“Death is the gate of life.” Does it look so to us? Have we learnt to go down, once and again, into its gathering shadow in quietness and confidence, knowing that there is always “a better resurrection” beyond? Parables of the Cross*
Palm Sunday. We come out the shadows of the Lenten season, for one glorious Sunday, shouting our glad “Hosannas!” as we commemorate Jesus’s triumphal entrance into Jerusalem. But even as we share in the glory-past, it is over-shadowed by what we know lies ahead. We will walk through the valley of the shadow of death. Holy Week. We will trace the footsteps of Jesus from that brief exultant moment of waving palm leaves and shouting crowds: “Blessed is He who comes in the name of the Lord!” We will descend with Christ, figuratively speaking, through His last days and last hours, through the shadows into complete darkness.
“Via Crucis; Via Lucis.” With these words, Lilias sets forth the premise of her classic devotional, The Parables of the Cross, which explores this paradoxical truth: The Way of the Cross; The Way of Light. Observing the stages of a plant’s growth, “its budding and blossoming and seedbearing,” she draws a vital lesson: the lesson of death in its delivering power. The path of life.
The season of Lent, more than other of the church calendar, focuses on the darker side of the Christian faith. Dying. Dying to self. Dying to live. This is reflected in our Sunday worship – Scripture, music, prayers. Depending on ones personal practices, it might also be represented in an action – devotional reading, sacrificial giving, denial of appetites (chocolate, desserts, rarely vegetables!) – to indicate an awareness of this period of suffering leading up the death of Christ. The death that led to life Eternal.
For some it is a forty-day period of reflection – and even denial. For me, this year, I must admit, it will be one week. One week when I wear a crucifix – a treasured gift from an appreciative friend – a daily reminder of the suffering of Jesus. I will make a determined effort to focus my heart and mind on scriptures and texts of hymns that train my spirit to reflect and repent and return to the heart of God.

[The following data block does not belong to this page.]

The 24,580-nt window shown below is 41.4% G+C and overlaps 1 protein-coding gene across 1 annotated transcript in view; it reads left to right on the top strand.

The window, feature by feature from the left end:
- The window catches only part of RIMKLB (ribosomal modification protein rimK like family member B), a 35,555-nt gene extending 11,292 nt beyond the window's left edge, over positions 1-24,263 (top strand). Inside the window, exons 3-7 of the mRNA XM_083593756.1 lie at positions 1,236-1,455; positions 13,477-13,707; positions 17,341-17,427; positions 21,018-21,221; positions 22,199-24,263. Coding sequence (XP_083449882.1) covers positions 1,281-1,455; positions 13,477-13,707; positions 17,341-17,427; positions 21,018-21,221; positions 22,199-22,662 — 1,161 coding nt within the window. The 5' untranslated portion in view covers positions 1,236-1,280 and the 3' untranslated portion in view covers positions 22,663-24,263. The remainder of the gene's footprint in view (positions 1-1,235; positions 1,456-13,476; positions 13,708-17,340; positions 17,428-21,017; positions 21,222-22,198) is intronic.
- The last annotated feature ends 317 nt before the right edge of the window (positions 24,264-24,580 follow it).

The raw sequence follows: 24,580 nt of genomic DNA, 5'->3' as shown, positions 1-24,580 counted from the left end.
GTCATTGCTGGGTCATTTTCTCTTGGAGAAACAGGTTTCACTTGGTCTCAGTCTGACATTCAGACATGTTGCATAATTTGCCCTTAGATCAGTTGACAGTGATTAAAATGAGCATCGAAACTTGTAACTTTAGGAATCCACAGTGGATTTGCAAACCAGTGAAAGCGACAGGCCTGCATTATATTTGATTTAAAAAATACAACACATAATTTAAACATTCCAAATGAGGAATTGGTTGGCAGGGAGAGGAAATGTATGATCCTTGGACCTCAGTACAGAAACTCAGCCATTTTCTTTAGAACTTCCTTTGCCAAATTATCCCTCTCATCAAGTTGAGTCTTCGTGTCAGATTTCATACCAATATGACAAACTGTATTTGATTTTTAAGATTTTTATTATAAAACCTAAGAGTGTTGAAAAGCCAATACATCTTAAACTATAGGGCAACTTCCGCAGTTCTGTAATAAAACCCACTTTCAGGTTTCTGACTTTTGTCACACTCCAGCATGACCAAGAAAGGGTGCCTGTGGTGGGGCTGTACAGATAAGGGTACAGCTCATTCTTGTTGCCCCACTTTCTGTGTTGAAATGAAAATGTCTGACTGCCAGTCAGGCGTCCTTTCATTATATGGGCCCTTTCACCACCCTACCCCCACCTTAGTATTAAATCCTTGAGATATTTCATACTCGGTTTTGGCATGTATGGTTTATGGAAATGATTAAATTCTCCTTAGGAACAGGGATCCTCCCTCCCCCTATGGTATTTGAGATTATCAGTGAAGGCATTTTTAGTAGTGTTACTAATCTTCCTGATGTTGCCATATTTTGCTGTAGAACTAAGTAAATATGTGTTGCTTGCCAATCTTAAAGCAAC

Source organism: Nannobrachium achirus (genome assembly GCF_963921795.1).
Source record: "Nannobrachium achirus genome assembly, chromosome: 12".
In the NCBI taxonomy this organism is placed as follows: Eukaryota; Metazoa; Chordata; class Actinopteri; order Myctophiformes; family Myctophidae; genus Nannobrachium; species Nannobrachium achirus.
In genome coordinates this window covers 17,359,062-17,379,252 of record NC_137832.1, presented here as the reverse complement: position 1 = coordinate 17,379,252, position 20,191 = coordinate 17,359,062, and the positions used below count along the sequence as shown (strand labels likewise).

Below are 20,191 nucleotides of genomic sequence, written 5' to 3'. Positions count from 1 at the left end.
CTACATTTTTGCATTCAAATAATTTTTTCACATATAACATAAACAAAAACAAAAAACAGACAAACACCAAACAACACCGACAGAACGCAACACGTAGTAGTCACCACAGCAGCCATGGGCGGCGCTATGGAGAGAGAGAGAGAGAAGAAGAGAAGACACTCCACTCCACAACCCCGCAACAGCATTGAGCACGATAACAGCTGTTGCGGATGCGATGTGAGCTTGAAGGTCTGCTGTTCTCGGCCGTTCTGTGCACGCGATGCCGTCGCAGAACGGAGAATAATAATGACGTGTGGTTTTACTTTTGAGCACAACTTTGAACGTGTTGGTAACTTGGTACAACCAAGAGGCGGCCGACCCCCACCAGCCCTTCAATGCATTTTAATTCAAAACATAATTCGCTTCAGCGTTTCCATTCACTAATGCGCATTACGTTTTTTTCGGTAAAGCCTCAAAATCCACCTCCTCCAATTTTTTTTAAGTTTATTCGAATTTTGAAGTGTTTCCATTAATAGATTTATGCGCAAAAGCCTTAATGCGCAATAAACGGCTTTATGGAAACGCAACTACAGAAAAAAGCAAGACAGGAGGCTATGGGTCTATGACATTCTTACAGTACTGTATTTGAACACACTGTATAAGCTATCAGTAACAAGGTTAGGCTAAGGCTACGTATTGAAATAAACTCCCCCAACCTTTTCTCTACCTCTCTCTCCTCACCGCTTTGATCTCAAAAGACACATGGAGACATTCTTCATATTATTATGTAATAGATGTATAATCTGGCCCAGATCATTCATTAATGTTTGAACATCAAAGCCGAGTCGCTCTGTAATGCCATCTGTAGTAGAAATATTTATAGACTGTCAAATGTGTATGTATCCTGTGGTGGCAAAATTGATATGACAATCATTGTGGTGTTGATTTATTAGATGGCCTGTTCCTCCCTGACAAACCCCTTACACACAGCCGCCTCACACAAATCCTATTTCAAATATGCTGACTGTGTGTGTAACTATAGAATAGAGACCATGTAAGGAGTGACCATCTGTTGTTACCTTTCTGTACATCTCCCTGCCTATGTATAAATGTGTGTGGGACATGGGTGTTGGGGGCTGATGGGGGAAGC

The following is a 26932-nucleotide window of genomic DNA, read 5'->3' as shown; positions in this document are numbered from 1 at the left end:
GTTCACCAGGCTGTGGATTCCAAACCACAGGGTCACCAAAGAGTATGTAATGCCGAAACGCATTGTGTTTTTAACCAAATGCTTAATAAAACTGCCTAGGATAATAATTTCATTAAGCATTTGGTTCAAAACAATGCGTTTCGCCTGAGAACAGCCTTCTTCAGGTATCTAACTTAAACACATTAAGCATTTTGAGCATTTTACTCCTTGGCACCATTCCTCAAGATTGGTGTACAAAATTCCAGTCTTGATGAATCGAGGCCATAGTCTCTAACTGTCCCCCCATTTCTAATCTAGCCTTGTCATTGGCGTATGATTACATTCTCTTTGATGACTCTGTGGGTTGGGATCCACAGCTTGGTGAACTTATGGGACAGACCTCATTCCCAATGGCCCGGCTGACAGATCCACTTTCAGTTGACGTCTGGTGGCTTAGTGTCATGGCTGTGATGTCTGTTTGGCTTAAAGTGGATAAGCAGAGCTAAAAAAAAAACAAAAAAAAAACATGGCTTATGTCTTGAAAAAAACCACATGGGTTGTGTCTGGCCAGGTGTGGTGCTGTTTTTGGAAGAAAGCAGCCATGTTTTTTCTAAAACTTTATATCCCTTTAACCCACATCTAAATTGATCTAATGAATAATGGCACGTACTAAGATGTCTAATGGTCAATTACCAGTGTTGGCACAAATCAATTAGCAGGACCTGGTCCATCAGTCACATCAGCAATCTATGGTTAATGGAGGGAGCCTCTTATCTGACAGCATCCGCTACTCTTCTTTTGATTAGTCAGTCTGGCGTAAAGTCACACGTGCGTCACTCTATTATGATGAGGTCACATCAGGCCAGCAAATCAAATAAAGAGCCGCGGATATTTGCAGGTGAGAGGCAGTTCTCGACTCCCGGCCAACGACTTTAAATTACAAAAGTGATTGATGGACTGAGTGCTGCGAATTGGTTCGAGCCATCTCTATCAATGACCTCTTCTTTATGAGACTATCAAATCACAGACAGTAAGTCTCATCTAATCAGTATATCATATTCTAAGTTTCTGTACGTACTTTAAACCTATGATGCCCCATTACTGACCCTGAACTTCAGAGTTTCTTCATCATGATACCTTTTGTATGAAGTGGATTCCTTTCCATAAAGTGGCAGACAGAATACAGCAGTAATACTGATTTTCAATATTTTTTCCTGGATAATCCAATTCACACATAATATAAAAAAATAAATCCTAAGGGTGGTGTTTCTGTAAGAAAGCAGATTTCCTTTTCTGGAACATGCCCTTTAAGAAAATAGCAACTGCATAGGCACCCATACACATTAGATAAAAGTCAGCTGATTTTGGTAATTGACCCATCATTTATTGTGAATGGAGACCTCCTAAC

One week. Small acknowledgment of a big gift. But even that is discipline to my wayward heart. My mind wanders. There are joyous moments during this somber commemoration. Phone conversations with friends. Facebook posts with pictures of grand children. Dinner out. A walk downtown. A bit of gardening. Some baking. Preparations for Resurrection Sunday.
Can’t stay somber long, it seems. And it comes to me that life is, indeed, a mix of sorrow and joy. Even that last long week of Jesus on earth – Passion Week – was threaded with joy: visits in the home of friends, one last lingering supper with His closest disciples.
And just as joy and sorrow are mingled, so are death and life. It is an ongoing interconnected process. Unrelenting sorrow would be unbearable. Never-ending joy unimaginable. It is, in fact, our very sorrows that so often turn us to God. It is in that crucible of suffering that we begin to die more fully to self – so that we can live more completely for God. Shadow and light merge.
I remember commiserating to my mother during one particularly difficult stretch of time. She listened, as always, patiently. Then she began to remind me about all the wonderful things that were going on in my life at that very time. She read to me a thought from Rick Warren which she later sent in the mail. Recalling that at the very peak of joy in ministry he and his wife were confronted by the challenge of her illness, Warren wrote: “Rather than life being hills and valleys, I believe that it’s kind of like two rails on a railroad track, and at all times you have something good and something bad in your life. No matter how good things are in your life, there is always something bad that need to be worked on. And no matter how bad things are in your life there is always something good you can be thankful for. ”
So this is a message for the week ahead. Mountains and valleys. Light and darkness. Joy and sorrow. Life and death. They are all present, to different degrees. I will attempt to walk the path of the cross – with Christ – but I know that as I do the way of life is ahead: glorious and dazzling. The Resurrection of Jesus! Breaking the power of death now – and for eternity. Hosanna! Blessed be the name of the Lord.
* A facsimile edition of Parables of the Cross (1895) is available at Amazon.
Painting: Parables of the Cross